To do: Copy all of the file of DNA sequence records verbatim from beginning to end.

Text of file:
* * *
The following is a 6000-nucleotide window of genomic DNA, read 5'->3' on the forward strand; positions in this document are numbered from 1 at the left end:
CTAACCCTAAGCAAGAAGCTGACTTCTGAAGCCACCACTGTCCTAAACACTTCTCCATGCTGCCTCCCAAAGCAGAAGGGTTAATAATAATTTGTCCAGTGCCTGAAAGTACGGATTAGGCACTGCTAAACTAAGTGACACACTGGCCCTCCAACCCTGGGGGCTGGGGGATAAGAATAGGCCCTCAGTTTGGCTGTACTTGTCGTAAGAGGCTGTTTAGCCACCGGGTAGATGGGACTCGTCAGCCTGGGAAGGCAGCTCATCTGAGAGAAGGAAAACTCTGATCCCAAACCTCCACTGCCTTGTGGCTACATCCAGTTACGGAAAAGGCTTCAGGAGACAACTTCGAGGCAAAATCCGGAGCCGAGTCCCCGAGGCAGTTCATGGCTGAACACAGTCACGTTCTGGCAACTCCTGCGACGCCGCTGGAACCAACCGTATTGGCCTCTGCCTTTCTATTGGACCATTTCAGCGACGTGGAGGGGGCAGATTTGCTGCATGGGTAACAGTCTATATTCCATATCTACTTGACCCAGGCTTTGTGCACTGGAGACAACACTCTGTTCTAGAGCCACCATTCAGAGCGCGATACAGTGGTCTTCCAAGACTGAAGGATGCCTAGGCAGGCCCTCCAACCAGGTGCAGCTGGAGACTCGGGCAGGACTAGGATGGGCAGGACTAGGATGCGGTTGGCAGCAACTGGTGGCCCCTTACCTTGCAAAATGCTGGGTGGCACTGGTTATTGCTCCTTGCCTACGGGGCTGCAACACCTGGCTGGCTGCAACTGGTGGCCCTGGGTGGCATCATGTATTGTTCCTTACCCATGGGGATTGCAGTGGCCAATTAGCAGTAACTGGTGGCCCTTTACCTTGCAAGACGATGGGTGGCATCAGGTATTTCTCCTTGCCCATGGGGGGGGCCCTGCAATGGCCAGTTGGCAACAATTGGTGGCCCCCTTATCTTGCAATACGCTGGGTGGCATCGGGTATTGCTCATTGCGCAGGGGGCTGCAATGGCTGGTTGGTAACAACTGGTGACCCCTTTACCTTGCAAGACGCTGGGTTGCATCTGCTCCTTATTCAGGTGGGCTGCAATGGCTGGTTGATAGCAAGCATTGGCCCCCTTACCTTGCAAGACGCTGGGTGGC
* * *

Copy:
The following is a 6000-nucleotide window of genomic DNA, read 5'->3' on the forward strand; positions in this document are numbered from 1 at the left end:
CTAACCCTAAGCAAGAAGCTGACTTCTGAAGCCACCACTGTCCTAAACACTTCTCCATGCTGCCTCCCAAAGCAGAAGGGTTAATAATAATTTGTCCAGTGCCTGAAAGTACGGATTAGGCACTGCTAAACTAAGTGACACACTGGCCCTCCAACCCTGGGGGCTGGGGGATAAGAATAGGCCCTCAGTTTGGCTGTACTTGTCGTAAGAGGCTGTTTAGCCACCGGGTAGATGGGACTCGTCAGCCTGGGAAGGCAGCTCATCTGAGAGAAGGAAAACTCTGATCCCAAACCTCCACTGCCTTGTGGCTACATCCAGTTACGGAAAAGGCTTCAGGAGACAACTTCGAGGCAAAATCCGGAGCCGAGTCCCCGAGGCAGTTCATGGCTGAACACAGTCACGTTCTGGCAACTCCTGCGACGCCGCTGGAACCAACCGTATTGGCCTCTGCCTTTCTATTGGACCATTTCAGCGACGTGGAGGGGGCAGATTTGCTGCATGGGTAACAGTCTATATTCCATATCTACTTGACCCAGGCTTTGTGCACTGGAGACAACACTCTGTTCTAGAGCCACCATTCAGAGCGCGATACAGTGGTCTTCCAAGACTGAAGGATGCCTAGGCAGGCCCTCCAACCAGGTGCAGCTGGAGACTCGGGCAGGACTAGGATGGGCAGGACTAGGATGCGGTTGGCAGCAACTGGTGGCCCCTTACCTTGCAAAATGCTGGGTGGCACTGGTTATTGCTCCTTGCCTACGGGGCTGCAACACCTGGCTGGCTGCAACTGGTGGCCCTGGGTGGCATCATGTATTGTTCCTTACCCATGGGGATTGCAGTGGCCAATTAGCAGTAACTGGTGGCCCTTTACCTTGCAAGACGATGGGTGGCATCAGGTATTTCTCCTTGCCCATGGGGGGGGCCCTGCAATGGCCAGTTGGCAACAATTGGTGGCCCCCTTATCTTGCAATACGCTGGGTGGCATCGGGTATTGCTCATTGCGCAGGGGGCTGCAATGGCTGGTTGGTAACAACTGGTGACCCCTTTACCTTGCAAGACGCTGGGTTGCATCTGCTCCTTATTCAGGTGGGCTGCAATGGCTGGTTGATAGCAAGCATTGGCCCCCTTACCTTGCAAGACGCTGGGTGGC